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February 27th, 2018
By Scott Park
At the 2018 ForeverGreen Luncheon, Luther Lyle of Oconee County was presented with the 2018 Volunteer of the Year Award for his tireless work to preserve the cultural and natural heritage of Oconee Town, an irreplaceable Cherokee historic site.
A typical conservation agreement may take a year, sometimes two, to finally complete, but the Oconee Town project took much longer - 11 years! It’s conceivable that it would have never happened without Luther’s help.
Luther, who is the director and curator of the Museum of the Cherokee in Walhalla, is one of the leading experts on the Upstate’s rich Native American history. His expertise was essential in the 11-year-long effort to protect this iconic place.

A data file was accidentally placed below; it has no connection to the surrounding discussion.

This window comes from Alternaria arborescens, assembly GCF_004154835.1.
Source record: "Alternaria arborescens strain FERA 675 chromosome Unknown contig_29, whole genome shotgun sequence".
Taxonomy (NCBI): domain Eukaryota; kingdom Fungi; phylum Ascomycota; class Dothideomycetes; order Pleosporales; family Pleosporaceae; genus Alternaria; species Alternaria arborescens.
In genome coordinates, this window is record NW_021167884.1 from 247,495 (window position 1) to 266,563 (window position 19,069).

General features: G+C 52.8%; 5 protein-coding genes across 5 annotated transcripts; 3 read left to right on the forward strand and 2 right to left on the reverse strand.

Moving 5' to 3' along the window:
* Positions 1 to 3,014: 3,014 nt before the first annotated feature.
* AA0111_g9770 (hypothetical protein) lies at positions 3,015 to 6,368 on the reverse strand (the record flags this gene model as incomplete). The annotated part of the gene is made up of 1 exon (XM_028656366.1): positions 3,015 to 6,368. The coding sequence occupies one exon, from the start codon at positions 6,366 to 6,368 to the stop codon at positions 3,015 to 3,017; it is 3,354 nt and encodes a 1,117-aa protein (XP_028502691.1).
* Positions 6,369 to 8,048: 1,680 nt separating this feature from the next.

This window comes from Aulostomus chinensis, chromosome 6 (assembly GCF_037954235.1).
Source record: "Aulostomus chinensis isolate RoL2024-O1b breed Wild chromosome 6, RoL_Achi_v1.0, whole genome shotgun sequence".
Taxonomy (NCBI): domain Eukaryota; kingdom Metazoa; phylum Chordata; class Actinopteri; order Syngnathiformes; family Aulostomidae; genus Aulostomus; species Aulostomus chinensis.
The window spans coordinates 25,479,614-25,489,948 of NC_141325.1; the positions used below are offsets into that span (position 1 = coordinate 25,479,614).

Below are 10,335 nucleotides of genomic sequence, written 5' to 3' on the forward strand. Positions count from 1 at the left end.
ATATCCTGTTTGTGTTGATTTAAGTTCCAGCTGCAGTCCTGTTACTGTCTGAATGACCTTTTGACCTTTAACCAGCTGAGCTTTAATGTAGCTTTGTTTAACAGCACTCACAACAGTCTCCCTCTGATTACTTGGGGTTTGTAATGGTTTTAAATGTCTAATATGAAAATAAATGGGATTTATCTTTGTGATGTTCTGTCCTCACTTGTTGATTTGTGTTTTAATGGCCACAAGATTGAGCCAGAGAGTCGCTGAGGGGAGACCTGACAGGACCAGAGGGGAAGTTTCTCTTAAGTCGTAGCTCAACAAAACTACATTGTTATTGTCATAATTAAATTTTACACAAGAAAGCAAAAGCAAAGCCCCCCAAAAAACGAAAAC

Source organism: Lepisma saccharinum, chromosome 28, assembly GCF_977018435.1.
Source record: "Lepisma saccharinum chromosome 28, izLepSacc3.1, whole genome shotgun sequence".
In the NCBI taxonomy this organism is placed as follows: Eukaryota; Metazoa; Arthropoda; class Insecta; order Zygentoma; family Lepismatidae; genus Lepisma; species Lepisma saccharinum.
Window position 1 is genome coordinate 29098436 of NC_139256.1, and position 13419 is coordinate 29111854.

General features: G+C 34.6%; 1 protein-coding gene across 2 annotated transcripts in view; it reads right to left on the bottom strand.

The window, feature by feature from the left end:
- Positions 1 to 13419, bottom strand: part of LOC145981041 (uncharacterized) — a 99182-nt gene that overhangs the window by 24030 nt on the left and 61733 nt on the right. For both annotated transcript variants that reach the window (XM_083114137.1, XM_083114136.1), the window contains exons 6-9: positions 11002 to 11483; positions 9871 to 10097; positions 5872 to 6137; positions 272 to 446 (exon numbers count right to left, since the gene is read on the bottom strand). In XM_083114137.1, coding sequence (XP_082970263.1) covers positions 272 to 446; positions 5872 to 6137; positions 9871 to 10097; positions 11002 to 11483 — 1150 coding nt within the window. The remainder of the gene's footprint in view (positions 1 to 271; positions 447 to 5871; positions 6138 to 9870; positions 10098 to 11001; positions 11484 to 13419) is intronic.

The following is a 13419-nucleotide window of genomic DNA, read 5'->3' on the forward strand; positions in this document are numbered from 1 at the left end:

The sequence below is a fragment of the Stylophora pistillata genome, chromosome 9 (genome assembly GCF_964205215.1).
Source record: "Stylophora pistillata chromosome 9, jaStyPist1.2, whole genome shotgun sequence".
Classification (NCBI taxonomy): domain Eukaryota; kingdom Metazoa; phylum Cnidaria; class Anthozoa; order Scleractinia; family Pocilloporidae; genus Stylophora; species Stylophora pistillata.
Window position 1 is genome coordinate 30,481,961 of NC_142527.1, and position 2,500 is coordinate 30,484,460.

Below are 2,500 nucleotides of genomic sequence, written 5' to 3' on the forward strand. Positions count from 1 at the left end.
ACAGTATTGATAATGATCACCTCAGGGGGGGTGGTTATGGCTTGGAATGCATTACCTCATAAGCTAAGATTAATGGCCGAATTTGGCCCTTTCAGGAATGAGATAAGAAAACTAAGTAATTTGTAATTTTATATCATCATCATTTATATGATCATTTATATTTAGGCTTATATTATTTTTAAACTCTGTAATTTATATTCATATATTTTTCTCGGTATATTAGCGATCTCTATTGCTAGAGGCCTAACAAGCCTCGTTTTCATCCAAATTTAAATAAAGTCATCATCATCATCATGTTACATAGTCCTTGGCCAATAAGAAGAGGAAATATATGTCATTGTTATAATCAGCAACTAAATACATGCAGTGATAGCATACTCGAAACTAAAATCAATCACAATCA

The addition of Oconee Town to the State Park system will make Oconee Station State Historic Site the only park in the United States that can offer a Native American village site, a frontier outpost and trading post, an early pioneer homestead, scenic waterfalls, and hiking trails. By including the Cherokee village for which both Oconee Station and Oconee County were later named, the park will provide a more complete interpretation of our cultural and historical past.
Luther has served on several boards and committees, including the Oconee Arts and Historical Commission, Oconee Scenic Highway Committee, Oconee Heritage Center, SAVE STUMPHOUSE Committee, and Oconee Forever. Luther and his wife, Marcia, celebrated their 47th anniversary last year and have three children and three grandchildren.